I headed to the Leopold Museum which took an age, as prior to leaving the UK, many people had told me how Vienna was a walkable city. I subsequently spent the first day and a half walking miles, whilst getting disorientated regularly, and opted for public transport for the following day and a half. The second option was preferable!
The Leopold Museum predominately displays Austrian art from the first half of the 20th Century. I was introduced to the work of Ferdinand Hodler, Oskar Kokoshka and Koloman Moser amongst others, but the Leopold is home to the largest collection of Egon Schiele's work in the world, and this is what I wanted to see. I don't remember ever being so affected by a display of art. He died aged 28, but within that time, had created a wealth of amazing work. I was familiar with his nudes, having seen a show at the Coulthard a few years ago, but he did so much more...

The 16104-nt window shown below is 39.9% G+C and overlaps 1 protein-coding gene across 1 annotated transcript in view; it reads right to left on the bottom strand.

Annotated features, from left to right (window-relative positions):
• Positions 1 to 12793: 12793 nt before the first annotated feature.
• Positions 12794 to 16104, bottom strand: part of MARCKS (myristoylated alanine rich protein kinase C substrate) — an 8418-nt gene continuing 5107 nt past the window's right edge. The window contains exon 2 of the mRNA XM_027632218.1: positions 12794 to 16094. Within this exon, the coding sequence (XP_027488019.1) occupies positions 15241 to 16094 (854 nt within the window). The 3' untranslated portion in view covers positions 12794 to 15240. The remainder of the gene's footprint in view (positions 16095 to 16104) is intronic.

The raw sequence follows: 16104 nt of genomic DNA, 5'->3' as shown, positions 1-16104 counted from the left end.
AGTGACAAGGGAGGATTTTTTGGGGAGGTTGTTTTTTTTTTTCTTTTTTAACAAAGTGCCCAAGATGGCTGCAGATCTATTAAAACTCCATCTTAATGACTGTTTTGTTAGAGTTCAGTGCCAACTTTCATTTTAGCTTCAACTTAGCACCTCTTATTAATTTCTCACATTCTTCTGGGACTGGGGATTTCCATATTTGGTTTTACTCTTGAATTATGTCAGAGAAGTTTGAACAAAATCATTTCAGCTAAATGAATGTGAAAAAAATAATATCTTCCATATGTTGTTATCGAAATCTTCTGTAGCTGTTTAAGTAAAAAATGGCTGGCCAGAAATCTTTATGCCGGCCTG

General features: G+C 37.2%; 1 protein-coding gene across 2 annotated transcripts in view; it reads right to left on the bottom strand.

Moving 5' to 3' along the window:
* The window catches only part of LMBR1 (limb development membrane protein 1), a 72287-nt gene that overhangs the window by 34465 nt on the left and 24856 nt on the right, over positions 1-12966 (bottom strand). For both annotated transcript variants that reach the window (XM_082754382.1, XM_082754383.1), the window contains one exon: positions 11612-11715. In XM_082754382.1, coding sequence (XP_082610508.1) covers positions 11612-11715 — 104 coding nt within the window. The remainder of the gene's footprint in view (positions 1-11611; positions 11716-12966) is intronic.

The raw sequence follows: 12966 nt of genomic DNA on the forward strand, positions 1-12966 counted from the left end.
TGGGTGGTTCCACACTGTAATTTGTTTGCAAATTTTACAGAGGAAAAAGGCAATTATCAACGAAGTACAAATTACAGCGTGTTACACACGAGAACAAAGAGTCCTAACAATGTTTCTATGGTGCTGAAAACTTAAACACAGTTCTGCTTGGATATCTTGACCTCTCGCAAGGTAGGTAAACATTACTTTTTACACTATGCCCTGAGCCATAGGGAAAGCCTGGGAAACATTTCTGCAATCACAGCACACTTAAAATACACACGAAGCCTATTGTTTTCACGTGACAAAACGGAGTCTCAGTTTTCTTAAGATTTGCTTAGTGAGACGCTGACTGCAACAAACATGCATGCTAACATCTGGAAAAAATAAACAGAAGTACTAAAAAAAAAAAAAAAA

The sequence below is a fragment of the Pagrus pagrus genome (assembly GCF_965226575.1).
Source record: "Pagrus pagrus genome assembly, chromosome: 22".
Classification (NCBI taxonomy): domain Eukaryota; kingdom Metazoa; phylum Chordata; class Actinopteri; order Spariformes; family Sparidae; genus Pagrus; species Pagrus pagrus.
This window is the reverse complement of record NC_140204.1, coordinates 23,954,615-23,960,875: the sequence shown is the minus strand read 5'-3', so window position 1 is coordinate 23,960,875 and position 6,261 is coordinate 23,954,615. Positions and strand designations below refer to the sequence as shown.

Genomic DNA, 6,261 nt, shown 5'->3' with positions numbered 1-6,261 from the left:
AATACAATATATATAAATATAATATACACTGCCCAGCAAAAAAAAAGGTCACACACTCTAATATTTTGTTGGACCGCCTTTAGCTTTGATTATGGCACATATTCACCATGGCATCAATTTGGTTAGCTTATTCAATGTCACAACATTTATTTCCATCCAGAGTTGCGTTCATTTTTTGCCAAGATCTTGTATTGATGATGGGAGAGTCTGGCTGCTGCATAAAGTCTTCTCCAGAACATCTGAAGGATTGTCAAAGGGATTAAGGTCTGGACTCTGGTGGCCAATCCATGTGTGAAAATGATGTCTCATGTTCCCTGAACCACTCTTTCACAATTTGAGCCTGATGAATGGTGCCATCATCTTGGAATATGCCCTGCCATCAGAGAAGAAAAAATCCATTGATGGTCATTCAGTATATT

Gathering my thoughts in the Gallery cafe I made plans for the evening, and opted for a trip to Porgy and Bess - a famous Music & Jazz venue. By the time I arrived it was standing-room only, so I headed upstairs where I tried several positions to allow a view of the stage.
It was my opportunity to try Austria's famed wine of Gruner Veltliner, so I ordered a small Caraffe and perched myself near a shelf as the people below settled in for the evening. The lady who served me was very friendly and chatty. When I returned to the bar later she asked if I had a seat. Giving her my answer she went out the back and presented me with a stool and said I could take it wherever I liked. This was much appreciated after a day walking the streets! I was entertained by Harry Sokal and Depart featuring Jean - Paul Bourelly. I enjoyed the Jazz, but on the whole I find an hour of Jazz is all I need as it never quite lifts far enough off the ground for me, musically speaking.